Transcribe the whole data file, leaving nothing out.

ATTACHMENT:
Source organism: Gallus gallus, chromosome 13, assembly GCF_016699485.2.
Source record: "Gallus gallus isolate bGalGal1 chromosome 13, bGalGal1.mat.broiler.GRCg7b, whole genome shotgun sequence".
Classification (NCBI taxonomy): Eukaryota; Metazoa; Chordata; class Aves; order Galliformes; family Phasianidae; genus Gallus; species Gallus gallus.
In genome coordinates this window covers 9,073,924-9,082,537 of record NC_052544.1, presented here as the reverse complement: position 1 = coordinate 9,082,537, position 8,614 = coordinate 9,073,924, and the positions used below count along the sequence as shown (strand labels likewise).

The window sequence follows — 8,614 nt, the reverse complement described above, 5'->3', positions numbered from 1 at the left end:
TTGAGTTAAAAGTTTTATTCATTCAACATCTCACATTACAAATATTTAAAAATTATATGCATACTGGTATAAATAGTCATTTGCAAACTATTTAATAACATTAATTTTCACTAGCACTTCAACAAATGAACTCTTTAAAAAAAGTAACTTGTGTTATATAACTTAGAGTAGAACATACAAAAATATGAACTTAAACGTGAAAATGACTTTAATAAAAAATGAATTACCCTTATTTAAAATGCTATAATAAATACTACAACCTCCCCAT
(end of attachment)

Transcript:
Source organism: Gallus gallus, chromosome 13, assembly GCF_016699485.2.
Source record: "Gallus gallus isolate bGalGal1 chromosome 13, bGalGal1.mat.broiler.GRCg7b, whole genome shotgun sequence".
Classification (NCBI taxonomy): Eukaryota; Metazoa; Chordata; class Aves; order Galliformes; family Phasianidae; genus Gallus; species Gallus gallus.
In genome coordinates this window covers 9,073,924-9,082,537 of record NC_052544.1, presented here as the reverse complement: position 1 = coordinate 9,082,537, position 8,614 = coordinate 9,073,924, and the positions used below count along the sequence as shown (strand labels likewise).

The window sequence follows — 8,614 nt, the reverse complement described above, 5'->3', positions numbered from 1 at the left end:
TTGAGTTAAAAGTTTTATTCATTCAACATCTCACATTACAAATATTTAAAAATTATATGCATACTGGTATAAATAGTCATTTGCAAACTATTTAATAACATTAATTTTCACTAGCACTTCAACAAATGAACTCTTTAAAAAAAGTAACTTGTGTTATATAACTTAGAGTAGAACATACAAAAATATGAACTTAAACGTGAAAATGACTTTAATAAAAAATGAATTACCCTTATTTAAAATGCTATAATAAATACTACAACCTCCCCAT